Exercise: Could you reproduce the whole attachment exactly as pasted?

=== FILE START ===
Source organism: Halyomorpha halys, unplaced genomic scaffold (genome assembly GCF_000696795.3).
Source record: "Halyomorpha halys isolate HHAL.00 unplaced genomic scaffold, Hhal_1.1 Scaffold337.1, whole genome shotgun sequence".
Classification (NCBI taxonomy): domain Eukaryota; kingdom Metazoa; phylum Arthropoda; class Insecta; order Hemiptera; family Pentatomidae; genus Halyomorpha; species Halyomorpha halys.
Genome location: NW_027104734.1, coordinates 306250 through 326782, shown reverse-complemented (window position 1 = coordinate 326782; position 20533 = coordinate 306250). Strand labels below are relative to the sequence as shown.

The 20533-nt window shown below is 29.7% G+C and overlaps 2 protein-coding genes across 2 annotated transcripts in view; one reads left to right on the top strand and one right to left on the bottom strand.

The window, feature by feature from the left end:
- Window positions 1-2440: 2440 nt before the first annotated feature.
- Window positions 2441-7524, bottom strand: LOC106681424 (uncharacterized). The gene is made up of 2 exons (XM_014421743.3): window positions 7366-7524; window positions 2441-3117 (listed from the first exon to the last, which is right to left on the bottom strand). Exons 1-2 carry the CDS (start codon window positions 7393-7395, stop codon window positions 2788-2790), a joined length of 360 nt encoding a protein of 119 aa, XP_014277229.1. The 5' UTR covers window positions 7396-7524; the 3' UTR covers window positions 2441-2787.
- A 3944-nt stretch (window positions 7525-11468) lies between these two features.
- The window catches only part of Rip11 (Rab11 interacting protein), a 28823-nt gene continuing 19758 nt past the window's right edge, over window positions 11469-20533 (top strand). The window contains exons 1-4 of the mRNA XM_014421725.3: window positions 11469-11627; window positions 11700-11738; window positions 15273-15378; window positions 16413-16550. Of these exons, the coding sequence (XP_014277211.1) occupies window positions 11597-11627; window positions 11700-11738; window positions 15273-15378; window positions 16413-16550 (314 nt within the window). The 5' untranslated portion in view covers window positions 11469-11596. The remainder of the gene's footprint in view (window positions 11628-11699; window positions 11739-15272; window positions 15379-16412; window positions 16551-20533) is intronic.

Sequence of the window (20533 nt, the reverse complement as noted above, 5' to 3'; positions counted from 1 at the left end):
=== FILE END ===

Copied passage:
Source organism: Halyomorpha halys, unplaced genomic scaffold (genome assembly GCF_000696795.3).
Source record: "Halyomorpha halys isolate HHAL.00 unplaced genomic scaffold, Hhal_1.1 Scaffold337.1, whole genome shotgun sequence".
Classification (NCBI taxonomy): domain Eukaryota; kingdom Metazoa; phylum Arthropoda; class Insecta; order Hemiptera; family Pentatomidae; genus Halyomorpha; species Halyomorpha halys.
Genome location: NW_027104734.1, coordinates 306250 through 326782, shown reverse-complemented (window position 1 = coordinate 326782; position 20533 = coordinate 306250). Strand labels below are relative to the sequence as shown.

The 20533-nt window shown below is 29.7% G+C and overlaps 2 protein-coding genes across 2 annotated transcripts in view; one reads left to right on the top strand and one right to left on the bottom strand.

The window, feature by feature from the left end:
- Window positions 1-2440: 2440 nt before the first annotated feature.
- Window positions 2441-7524, bottom strand: LOC106681424 (uncharacterized). The gene is made up of 2 exons (XM_014421743.3): window positions 7366-7524; window positions 2441-3117 (listed from the first exon to the last, which is right to left on the bottom strand). Exons 1-2 carry the CDS (start codon window positions 7393-7395, stop codon window positions 2788-2790), a joined length of 360 nt encoding a protein of 119 aa, XP_014277229.1. The 5' UTR covers window positions 7396-7524; the 3' UTR covers window positions 2441-2787.
- A 3944-nt stretch (window positions 7525-11468) lies between these two features.
- The window catches only part of Rip11 (Rab11 interacting protein), a 28823-nt gene continuing 19758 nt past the window's right edge, over window positions 11469-20533 (top strand). The window contains exons 1-4 of the mRNA XM_014421725.3: window positions 11469-11627; window positions 11700-11738; window positions 15273-15378; window positions 16413-16550. Of these exons, the coding sequence (XP_014277211.1) occupies window positions 11597-11627; window positions 11700-11738; window positions 15273-15378; window positions 16413-16550 (314 nt within the window). The 5' untranslated portion in view covers window positions 11469-11596. The remainder of the gene's footprint in view (window positions 11628-11699; window positions 11739-15272; window positions 15379-16412; window positions 16551-20533) is intronic.

Sequence of the window (20533 nt, the reverse complement as noted above, 5' to 3'; positions counted from 1 at the left end):